Now Trending: Alcohol-Infused Desserts

By Carlynn Woolsey, Foodable Contributor

We live in a fast-paced world (an understatement to say the least), where the phrase “killing two birds with one stone” has trickled into almost every area of our lives. Believe it or not, it applies to a trend showing up on the restaurant scene, too. Chefs nationwide are combining desserts and drinks to make for some super special — and convenient — creations.

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Foodable WebTV Network

New & Improved

Incorporating alcohol into desserts is obviously not a new concept altogether, given the popularity of classic treats like Bananas Foster and Tiramisu, but what chefs are doing now is finding unique ways to incorporate boozy flavors into everything from cakes and cookies to ice cream and popsicles. Alcohol is a flavor enhancer, and also provides a way to take nostalgic desserts and make them a little sexier. 

Blame It on the Cupcakes  

As the cupcake craze ensued and bakers were trying to stay one step ahead of the game with bigger and bolder flavors, alcohol became a go-to ingredient, and one that consumers loved! Judges on the Food Network series “Cupcake Wars” loved it too, with Sticky Fingers Bakery winning a $10,000 prize for creating a ginger cupcake filled with brandy-peach filling and a chocolate cinnamon cupcake filled with bourbon caramel, topped with bourbon vanilla frosting, as a part of the competition. Soon, entire bakeries emerged dedicated to boozy confections. At the aptly named Crunkcakes in Washington, D.C., you can find cocktail-based cupcakes like the Lemon Drop and Nutty Irishman, while Prohibition Bakery in New York City is serving up Dark & Stormy, Piña Colada, and Sangria versions.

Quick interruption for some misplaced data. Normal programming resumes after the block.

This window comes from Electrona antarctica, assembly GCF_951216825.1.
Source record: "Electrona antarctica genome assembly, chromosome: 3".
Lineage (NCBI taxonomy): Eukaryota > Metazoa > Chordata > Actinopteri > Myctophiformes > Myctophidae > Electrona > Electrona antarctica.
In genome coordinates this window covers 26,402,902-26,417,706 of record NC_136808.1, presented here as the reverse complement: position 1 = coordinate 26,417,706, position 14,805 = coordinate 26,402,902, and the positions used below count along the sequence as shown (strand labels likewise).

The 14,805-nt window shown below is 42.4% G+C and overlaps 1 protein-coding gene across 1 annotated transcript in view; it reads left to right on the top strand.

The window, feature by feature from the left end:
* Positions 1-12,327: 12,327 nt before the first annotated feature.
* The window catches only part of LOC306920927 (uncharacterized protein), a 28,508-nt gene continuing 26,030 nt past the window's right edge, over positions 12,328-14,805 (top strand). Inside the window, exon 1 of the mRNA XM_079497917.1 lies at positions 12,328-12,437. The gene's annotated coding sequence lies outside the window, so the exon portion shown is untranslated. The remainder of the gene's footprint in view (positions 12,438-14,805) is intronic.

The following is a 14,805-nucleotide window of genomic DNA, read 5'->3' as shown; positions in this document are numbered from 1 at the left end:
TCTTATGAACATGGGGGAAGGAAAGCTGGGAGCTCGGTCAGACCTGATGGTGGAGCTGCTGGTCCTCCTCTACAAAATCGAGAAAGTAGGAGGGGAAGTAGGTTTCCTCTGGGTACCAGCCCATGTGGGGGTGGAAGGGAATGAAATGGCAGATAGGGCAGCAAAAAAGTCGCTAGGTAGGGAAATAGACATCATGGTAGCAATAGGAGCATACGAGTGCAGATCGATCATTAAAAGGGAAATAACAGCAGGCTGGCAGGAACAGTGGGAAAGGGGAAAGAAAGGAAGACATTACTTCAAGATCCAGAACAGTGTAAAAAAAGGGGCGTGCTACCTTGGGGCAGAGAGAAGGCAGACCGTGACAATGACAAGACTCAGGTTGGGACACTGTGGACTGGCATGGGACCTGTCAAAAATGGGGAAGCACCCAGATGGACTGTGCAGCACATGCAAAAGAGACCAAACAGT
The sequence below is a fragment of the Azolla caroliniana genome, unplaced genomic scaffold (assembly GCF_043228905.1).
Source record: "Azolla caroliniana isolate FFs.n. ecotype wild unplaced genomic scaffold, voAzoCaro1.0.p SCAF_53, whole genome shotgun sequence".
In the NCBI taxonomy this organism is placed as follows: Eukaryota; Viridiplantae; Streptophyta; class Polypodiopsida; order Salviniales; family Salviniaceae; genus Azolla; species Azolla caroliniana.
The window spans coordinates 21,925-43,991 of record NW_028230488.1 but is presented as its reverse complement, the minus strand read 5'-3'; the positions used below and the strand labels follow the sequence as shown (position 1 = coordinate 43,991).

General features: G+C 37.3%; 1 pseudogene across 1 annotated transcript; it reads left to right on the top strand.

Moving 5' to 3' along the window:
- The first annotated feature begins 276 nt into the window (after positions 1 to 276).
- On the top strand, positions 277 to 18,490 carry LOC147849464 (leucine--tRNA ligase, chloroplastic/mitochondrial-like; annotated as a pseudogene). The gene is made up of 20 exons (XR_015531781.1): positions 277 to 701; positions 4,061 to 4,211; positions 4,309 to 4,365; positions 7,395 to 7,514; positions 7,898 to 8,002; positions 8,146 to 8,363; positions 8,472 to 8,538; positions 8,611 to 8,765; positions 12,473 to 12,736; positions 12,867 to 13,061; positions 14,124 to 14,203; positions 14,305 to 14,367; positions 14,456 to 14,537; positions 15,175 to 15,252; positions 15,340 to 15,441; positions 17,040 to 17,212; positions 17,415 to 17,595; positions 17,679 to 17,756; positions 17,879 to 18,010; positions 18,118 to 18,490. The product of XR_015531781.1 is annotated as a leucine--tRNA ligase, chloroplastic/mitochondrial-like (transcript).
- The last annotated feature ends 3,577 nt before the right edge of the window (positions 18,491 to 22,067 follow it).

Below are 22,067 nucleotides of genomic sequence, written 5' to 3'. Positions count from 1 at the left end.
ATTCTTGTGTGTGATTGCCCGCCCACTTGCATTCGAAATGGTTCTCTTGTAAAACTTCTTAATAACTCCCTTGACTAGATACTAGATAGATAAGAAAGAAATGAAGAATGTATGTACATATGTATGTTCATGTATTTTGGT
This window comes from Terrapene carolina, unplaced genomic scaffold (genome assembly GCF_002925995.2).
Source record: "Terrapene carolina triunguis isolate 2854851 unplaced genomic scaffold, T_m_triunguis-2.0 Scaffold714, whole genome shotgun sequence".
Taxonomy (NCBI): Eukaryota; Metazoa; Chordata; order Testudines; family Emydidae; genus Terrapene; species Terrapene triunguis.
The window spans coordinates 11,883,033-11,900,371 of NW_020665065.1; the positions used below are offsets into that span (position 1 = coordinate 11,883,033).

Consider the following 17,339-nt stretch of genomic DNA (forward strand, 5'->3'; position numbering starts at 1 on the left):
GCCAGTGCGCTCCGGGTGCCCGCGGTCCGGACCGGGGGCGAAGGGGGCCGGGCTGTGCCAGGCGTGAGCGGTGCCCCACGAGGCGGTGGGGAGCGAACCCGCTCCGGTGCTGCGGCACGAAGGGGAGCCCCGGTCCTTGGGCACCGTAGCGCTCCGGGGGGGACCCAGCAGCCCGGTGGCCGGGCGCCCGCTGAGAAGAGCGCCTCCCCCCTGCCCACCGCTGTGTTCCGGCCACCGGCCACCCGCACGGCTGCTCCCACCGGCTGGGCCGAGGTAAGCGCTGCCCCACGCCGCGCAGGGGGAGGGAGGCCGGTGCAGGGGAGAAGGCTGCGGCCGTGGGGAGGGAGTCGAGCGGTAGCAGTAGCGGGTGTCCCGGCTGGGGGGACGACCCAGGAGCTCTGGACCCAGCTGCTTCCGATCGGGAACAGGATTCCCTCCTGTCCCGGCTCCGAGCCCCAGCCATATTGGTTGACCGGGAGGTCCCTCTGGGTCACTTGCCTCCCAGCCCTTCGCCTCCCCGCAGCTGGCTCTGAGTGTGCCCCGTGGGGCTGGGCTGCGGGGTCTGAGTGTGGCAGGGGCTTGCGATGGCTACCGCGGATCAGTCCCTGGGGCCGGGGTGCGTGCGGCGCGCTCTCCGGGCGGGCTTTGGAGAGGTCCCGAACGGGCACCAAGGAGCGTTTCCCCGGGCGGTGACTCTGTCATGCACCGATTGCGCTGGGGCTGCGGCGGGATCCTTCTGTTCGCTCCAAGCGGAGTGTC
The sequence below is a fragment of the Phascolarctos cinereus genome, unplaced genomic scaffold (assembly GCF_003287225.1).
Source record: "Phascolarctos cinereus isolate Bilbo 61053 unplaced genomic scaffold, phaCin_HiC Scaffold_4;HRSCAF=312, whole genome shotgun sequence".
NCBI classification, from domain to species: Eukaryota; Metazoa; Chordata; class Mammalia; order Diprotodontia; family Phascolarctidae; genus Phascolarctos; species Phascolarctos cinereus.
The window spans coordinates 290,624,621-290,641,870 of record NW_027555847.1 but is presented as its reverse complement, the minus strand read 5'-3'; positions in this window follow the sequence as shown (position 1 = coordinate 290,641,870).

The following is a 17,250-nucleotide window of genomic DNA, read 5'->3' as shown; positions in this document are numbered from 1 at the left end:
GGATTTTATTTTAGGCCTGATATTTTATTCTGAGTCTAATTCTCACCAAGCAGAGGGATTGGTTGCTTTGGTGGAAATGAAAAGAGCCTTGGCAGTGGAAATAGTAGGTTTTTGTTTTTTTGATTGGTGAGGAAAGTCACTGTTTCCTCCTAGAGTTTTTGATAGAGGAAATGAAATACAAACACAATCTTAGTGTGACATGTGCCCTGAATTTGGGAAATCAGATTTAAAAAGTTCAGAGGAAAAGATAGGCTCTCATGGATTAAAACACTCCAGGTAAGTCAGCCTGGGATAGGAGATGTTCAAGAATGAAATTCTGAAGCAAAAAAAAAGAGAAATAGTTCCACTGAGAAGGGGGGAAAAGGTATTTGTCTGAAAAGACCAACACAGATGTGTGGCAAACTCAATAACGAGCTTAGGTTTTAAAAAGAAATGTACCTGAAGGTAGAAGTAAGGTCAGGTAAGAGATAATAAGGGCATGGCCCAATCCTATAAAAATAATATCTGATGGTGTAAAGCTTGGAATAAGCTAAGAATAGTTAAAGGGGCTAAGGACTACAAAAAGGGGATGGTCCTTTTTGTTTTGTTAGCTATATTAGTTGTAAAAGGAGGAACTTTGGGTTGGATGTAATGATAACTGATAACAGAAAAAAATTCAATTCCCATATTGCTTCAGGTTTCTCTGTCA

Low Alcohol, High Indulgence

Aside from the fact that these desserts sound (and taste, of course) delicious, what makes them so appealing? The fact that having a dessert that technically includes [a hint of] a drink, too, is a way of indulging without going all-in. This notion also plays off of the low-alcohol cocktail trend sweeping the country, with diners looking for “just a taste” (or a “sip,” depending on how you look at it) without the hangover the next day. Unfortunately for the more health-conscious crowd, the calorie count still stands!

Foodable WebTV Network

Foodable WebTV Network

Drunken Examples

If you are interested in ordering one of these desserts firsthand, then Manhattan is the place to be. Some of the city’s top chefs are turning out drool-worthy, drunken treats. At his Upper East Side eatery Town House, David Burke plates up Warm Drunken Donuts, which customers can fill with their choice of Chocolate Baileys, Strawberry Daiquiri, and Salted Caramel sauces. Meanwhile, David Chang and Christina Tosi of Momofuku Milk Bar mix up Fancy Shakes, spiked with liqueurs like Frangelico – for the Fancy Espresso and Kahlua combined with vodka for the Cereal Milk White Russian.

Can’t make the trek to New York City, but want to try the trend? How about adding alcohol to homemade simple syrup in place of water? Combine 1 cup of sugar with ½ cup water and ½ cup of your favorite spirit (bourbon and rum are both excellent choices!) in a saucepan and bring to a boil. Once the sugar has dissolved into the liquid, remove the pan from the heat and allow the mixture to cool. Drizzle it over cake, fresh fruit, ice cream, or make like Momofuku and blend it with a milkshake!